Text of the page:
The Music Man ★★★★

The Music Man has always held a special place in my heart. It was the first musical I was ever in -- I played Winthrop in a school production when I was 9 -- and as I've gotten older, I haven't lost any of my affection for the score or the story. When I was in the show (almost twenty years ago, omfg), I somewhat obsessively rewatched the 2003 TV movie adaptation with Matthew Broderick and Kristin Chenoweth, but I sort of ignored the original film. I'm pretty sure I sat through it at least once (for some reason the "Lida Rose" and "Will I Ever Tell You" sequence is burned into my brain), but this was my first time attempting it since.

It holds up well, I think! Other than an odd joke at the beginning, the script mercifully ignores racism-as-a-punchline, and while so much of the fabric of The Music Man has been recycled and parodied ad nauseum over the last sixty years, the show still works. Meredith Willson made one of the most astonishing debuts in musical theatre history with this, acting as composer, lyricist, and librettist. The intelligence and unassuming complexity in his work is staggering to think about. Never mind "Rock Island" being the dinosaur-age ancestor of modern hip-hop in musical theatre (if you subscribe to that theory, at least), just the fact that songs like "Ya Got Trouble" and "The Piano Lesson" and "The Sadder-But-Wiser Girl" carry a relaxed assuredness in their intricacy and humor and character development is kind of astonishing. Plus the musical parallels between "Seventy-Six Trombones" and "Goodnight, My Someone"? Magnificent.

Robert Preston's firecracker performance as Harold Hill is preserved beautifully here, joining the ranks of other Broadway leading men who got the chance to reprise their roles onscreen (Rex Harrison, Zero Mostel, Robert Morse, William Daniels). Shirley Jones is a fine Marian, although I certainly would have been thrilled to get Barbara Cook's performance preserved alongside Preston. The supporting cast is charming -- the young Ron Howard enthusiastically screams around the pitch on his songs, and Pert Kelton's Mrs. Paroo is the most lovable Irish widow on the block -- but Hermione Gingold threatens to run away with the whole damn movie as the mayor's wife, Eulalie Mackechnie Shinn. Her bone dry line deliveries have seldom been more acidic and more hilarious.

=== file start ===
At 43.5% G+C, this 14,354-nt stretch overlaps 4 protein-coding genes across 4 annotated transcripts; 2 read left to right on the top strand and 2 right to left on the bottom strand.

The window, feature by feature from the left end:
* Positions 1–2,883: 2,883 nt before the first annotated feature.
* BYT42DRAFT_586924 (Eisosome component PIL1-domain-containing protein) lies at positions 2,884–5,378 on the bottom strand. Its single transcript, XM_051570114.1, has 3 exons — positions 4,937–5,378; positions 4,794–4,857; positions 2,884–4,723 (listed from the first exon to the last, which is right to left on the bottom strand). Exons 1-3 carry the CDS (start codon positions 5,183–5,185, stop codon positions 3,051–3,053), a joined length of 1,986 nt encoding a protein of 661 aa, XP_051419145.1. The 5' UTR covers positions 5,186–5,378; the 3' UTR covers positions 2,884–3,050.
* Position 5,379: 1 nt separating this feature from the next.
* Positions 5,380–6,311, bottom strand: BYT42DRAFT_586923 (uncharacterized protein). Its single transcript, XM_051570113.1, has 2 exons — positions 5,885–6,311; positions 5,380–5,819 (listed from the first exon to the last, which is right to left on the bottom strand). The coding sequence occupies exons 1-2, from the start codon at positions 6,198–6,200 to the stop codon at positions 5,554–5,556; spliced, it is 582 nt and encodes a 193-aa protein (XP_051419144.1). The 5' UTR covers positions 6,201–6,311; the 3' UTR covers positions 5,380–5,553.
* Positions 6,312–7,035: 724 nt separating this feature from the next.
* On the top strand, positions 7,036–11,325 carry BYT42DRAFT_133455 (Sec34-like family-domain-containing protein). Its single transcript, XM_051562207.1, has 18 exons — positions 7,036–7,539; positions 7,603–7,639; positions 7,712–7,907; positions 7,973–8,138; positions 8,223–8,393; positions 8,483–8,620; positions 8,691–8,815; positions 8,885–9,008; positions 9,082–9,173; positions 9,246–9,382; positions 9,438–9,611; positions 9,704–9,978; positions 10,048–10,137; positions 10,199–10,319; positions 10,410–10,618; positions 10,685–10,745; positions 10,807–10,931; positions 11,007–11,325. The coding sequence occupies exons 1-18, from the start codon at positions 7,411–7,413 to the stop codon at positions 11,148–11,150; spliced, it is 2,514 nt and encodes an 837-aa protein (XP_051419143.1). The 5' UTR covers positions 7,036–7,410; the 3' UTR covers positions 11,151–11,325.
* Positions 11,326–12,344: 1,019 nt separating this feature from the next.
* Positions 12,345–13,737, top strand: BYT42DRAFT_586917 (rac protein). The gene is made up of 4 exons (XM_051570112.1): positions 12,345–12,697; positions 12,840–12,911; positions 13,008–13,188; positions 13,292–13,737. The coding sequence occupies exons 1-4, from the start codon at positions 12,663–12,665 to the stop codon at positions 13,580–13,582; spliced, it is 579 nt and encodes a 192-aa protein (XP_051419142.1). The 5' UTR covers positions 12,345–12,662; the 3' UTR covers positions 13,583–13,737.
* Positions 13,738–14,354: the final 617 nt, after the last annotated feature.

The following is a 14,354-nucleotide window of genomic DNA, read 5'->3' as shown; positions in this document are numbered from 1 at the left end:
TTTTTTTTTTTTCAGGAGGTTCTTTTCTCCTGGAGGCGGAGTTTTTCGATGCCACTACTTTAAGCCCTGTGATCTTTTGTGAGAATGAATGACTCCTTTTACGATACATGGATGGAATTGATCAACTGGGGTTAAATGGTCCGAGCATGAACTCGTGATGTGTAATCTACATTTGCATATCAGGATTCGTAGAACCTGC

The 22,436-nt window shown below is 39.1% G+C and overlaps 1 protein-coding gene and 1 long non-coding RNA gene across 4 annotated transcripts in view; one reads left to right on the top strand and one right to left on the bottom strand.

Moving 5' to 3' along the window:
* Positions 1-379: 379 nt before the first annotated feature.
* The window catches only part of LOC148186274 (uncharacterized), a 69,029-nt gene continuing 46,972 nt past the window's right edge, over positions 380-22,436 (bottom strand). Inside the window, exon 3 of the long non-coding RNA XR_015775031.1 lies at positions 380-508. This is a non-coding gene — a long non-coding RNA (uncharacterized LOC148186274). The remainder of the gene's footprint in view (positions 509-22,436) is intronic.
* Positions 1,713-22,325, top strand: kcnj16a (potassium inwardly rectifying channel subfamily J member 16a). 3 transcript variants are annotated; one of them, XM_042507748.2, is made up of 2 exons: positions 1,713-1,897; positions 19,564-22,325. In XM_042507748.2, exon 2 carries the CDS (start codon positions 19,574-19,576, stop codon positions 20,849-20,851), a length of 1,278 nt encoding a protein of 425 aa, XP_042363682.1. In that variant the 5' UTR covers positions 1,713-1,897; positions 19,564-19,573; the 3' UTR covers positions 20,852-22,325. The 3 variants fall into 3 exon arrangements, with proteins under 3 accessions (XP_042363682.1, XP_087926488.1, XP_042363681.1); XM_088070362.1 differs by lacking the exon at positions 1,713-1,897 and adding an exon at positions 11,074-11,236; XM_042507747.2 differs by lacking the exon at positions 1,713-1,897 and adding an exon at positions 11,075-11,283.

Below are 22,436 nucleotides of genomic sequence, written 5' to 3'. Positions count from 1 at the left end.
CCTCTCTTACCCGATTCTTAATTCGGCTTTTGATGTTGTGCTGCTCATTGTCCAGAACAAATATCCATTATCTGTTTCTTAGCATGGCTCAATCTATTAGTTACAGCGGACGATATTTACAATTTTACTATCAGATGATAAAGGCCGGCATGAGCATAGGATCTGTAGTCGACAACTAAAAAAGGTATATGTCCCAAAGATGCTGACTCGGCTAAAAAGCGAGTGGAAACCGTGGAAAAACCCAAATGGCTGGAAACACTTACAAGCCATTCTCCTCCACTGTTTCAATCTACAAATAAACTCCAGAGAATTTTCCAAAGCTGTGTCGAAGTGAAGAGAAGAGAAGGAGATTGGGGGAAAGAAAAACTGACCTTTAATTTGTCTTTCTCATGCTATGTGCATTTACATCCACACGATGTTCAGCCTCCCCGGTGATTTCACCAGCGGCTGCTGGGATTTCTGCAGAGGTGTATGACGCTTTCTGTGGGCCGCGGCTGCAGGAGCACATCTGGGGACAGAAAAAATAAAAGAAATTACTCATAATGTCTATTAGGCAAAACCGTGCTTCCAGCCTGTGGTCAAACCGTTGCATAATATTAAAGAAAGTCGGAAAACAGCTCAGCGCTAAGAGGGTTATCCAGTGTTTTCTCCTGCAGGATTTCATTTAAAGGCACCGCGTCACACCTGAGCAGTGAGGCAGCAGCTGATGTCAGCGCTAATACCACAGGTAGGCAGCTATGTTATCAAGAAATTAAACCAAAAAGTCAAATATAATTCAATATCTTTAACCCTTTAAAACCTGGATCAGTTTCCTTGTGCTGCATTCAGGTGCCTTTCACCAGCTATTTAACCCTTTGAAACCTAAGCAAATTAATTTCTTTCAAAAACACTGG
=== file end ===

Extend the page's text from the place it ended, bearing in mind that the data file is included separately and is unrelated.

Morton DaCosta, who also directed the stage production, opens the show up handsomely. Some odd directorial choices prevent me from fully loving the adaptation (those blackouts??), and the film does drag just a bit near the end. Also, I'll always be annoyed that "My White Knight" was inexplicably cut.

But the scene at the end where the boys are finally playing their instruments for the townspeople is the heart of the show. They're bad, and Harold knows it, and I'm sure the boys know it too. Their families don't care, though, as one by one the citizens of River City start shrieking about how proud they are of their children. Harold conned the people of River City, but in doing so, he opened them up to a new way of being, to a more authentic way of living and loving each other. Seeing the characters beam with pride as their sons play this hideous music is hilarious, but it also gets me really choked up. After all, my dad is a band director.

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